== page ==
ONE SMALL QUIBBLE: With the latest Jesse Walker article in the WSJ:
[Ridley] Scott has made movies that are genuinely good: "Alien," "Blade Runner," "Thelma and Louise." But for all he's done at the cineplex, the one film he's most likely to be remembered for may be his dystopian ad for the Macintosh, in which a lone athlete stands up against a sterile and conformist future society. Part Orwell and part "Metropolis," his stylish (if somewhat trite) ad debuted in 1984, during--of course--the Super Bowl. It ran only once, yet people still discuss it more than most of his feature films.
Blade Runner is a highly influential movie whose oppressive cityscape shows up basically in every situation that calls for a futuristic, brooding dystopia. Los Angeles, 2019 guest-starred in The Matrix and Dark City and the last Star Wars--so I can't be the only one wh carries around little snippets of that movie in my head all the time. So--yeah--ther're no way that Mac ad is getting discussed more than Blade Runner. But it's a fine column otherwise, in which Jesse makes the Pagliaist point that ads are Art. I didn't know this:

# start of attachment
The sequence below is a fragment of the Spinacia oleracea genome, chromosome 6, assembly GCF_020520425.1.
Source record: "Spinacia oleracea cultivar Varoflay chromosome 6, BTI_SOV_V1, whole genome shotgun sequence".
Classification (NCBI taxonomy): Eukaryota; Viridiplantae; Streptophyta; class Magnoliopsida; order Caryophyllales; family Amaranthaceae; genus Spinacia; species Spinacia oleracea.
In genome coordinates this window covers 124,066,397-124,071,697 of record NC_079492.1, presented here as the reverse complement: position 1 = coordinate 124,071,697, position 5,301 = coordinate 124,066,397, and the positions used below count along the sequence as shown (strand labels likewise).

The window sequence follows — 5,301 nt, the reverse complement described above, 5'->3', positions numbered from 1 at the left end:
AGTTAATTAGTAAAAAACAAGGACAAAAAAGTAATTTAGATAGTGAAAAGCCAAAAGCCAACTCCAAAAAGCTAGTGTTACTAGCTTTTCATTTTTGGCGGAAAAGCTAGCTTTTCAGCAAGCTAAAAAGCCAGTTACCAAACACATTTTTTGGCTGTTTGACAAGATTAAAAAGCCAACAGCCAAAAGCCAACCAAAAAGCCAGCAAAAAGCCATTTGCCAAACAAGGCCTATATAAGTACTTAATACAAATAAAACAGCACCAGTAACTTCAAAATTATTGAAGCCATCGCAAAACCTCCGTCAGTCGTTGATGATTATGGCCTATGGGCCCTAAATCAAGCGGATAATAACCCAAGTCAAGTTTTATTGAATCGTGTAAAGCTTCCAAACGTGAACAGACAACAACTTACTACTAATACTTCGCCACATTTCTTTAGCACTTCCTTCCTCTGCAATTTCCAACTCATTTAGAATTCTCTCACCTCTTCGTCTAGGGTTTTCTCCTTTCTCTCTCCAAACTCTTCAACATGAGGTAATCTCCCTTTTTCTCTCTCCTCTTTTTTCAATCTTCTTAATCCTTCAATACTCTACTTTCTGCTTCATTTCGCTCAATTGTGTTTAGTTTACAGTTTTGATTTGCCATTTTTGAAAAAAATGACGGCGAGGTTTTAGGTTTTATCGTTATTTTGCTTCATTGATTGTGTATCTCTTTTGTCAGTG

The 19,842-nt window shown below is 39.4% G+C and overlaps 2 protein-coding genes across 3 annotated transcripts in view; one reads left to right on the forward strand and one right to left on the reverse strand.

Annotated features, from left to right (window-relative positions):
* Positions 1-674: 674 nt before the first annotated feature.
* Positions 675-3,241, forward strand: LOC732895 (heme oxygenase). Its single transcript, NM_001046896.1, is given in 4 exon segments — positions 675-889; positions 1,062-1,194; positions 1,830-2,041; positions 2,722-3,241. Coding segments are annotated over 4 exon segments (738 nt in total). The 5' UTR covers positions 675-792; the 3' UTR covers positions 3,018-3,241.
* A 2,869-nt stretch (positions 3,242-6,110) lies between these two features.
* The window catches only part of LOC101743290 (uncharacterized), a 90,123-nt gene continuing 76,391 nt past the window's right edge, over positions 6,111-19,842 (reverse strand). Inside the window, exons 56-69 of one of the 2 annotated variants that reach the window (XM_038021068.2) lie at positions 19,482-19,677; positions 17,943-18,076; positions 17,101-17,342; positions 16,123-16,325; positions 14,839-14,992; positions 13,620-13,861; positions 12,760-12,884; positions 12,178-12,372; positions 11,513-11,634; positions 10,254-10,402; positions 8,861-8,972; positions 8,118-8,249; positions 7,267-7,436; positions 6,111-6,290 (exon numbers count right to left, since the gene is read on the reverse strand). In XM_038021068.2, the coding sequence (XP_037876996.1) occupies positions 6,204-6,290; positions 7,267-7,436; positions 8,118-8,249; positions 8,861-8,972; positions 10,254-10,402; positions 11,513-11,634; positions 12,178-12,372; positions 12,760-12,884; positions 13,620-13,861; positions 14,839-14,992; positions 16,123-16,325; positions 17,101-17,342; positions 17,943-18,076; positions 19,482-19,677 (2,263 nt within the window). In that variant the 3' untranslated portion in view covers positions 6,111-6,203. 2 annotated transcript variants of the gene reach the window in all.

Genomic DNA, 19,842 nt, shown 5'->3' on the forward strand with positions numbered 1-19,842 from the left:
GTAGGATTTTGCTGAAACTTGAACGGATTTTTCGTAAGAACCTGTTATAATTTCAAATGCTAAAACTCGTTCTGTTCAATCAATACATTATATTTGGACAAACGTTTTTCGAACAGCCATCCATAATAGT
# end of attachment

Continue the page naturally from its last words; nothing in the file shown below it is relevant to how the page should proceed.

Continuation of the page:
Consider those invisible lovers in the jeans ad, removing their Levi's to the strains of Marvin Gaye. Try to imagine the program it interrupted finding the gumption to include such a gloriously bizarre scene.
That Levi's spot was directed by Michael Bay, the man behind such big-budget turkeys as "Bad Boys" and "Pearl Harbor."
That ad officially becomes Michael Bay's finest moment. That and that scene in The Rock where Ed Harris is arguing with the SWAT team that's out to stop him before he and his men cut down the SWAT team who chose death over dishonor.
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